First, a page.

Contact your telephone company to arrange for temporary lines to be installed. You may also want to arrange for call forwarding to either your 24-hour emergency service, your home, cell phone or to your temporary office. In addition, consider requesting a temporary suspension of your utilities, including gas, electric and water.
5. Give notice to your automation vendor
Call your automation vendor to advise them of the incident. Your insurance should cover any damages to the system. Find out how long it will take to get replacement equipment, what the installation fees will be, and any other procedures you need to follow. Obtain a listing of all computer records and client lists from your GDS vendor. This may take a while, depending on the agency's volume. You should be able to get copies of current records and any records that were completed within the past 24 to 48 hours. If you will be setting up a temporary office and will be located there for a long time, you may want to see if it is possible to have CRTs installed. Keep in mind the length of time it takes to get phone lines installed. As an alternative, you may be able to arrange for ticketing through another agency or with the airlines.
6. Follow all ARC procedures regarding an interruption in business
If the extent of damage to your travel agency is such that you will have to close it temporarily, please refer to section 60.0 of the ARC Industry Agents' Handbook for instructions on filing a change of status. If you close your agency temporarily, you are still required to file a weekly sales report indicating "no sales," as explained in section 11.0 of the handbook. If you need to request a sales report extension, or to report lost or damaged ticket stock, contact ARC at (703) 816-8003.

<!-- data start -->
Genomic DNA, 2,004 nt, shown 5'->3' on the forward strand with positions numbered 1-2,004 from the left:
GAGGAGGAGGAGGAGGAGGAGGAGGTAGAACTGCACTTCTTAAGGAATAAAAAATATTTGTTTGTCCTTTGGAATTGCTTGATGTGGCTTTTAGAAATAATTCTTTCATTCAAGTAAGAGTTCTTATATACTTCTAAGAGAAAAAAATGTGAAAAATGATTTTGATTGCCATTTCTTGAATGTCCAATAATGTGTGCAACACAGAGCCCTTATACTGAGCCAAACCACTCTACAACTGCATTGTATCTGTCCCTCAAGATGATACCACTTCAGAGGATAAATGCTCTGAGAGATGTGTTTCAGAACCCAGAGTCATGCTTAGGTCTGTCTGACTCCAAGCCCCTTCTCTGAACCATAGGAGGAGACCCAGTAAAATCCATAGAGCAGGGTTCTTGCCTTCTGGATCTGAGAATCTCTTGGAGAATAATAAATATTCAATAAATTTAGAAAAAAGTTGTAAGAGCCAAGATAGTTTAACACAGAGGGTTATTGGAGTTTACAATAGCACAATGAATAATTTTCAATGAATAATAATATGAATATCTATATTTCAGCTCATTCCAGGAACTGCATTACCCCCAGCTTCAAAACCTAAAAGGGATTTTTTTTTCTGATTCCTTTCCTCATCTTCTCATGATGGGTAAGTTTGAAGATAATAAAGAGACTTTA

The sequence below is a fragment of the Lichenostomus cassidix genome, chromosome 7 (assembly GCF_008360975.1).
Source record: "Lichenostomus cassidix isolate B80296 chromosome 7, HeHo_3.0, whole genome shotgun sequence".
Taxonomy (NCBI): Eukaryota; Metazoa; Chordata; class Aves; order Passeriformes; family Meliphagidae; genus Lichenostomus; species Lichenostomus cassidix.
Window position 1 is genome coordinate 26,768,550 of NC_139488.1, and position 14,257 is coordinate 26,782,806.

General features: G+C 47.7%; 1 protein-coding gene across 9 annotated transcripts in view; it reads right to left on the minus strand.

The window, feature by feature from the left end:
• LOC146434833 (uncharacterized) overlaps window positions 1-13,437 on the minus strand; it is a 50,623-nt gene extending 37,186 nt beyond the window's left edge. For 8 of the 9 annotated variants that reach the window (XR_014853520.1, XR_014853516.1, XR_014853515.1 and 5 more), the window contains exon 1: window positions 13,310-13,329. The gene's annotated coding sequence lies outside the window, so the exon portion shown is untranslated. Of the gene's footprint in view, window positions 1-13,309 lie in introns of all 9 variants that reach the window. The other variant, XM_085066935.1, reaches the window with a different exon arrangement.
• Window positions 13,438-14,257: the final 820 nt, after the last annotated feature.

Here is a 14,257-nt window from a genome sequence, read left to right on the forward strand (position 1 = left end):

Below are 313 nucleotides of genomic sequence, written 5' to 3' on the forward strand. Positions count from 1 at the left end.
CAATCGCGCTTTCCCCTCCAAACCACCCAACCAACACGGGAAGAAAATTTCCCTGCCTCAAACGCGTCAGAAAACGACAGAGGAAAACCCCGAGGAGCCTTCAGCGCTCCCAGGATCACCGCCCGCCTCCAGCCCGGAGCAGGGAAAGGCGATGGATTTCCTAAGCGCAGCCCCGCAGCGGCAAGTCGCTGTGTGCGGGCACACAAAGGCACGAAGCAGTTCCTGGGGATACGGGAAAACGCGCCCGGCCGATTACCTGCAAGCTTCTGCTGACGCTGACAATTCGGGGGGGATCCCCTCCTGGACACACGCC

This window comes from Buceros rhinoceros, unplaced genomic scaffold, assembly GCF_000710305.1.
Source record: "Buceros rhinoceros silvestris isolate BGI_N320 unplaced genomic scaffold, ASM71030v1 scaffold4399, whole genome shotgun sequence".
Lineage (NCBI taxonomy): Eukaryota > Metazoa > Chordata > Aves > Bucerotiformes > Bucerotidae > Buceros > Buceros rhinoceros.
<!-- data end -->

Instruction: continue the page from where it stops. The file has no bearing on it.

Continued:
7. Search for temporary office space and equipment
Depending on the extent of damage to your agency, determine if you should establish a temporary office. If necessary, you may have to relocate for several months. Location alternatives include: setting up a temporary office in your home; leasing furnished office space; leasing unfurnished office space and renting office furniture; or utilizing space in a branch office or in an office of a fellow travel agent. You should consider which option will be the most cost-efficient and still be an effective work environment for your employees. Contact your various office vendors (i.e., office supplies, equipment, furniture, stationery) to place emergency orders. Also, call local travel agencies to see if they can help in any way (i.e., travel agency-specific supplies, temporary use of office space, GDS, ticketing assistance). Lastly, notify travel suppliers to obtain replacement marketing materials.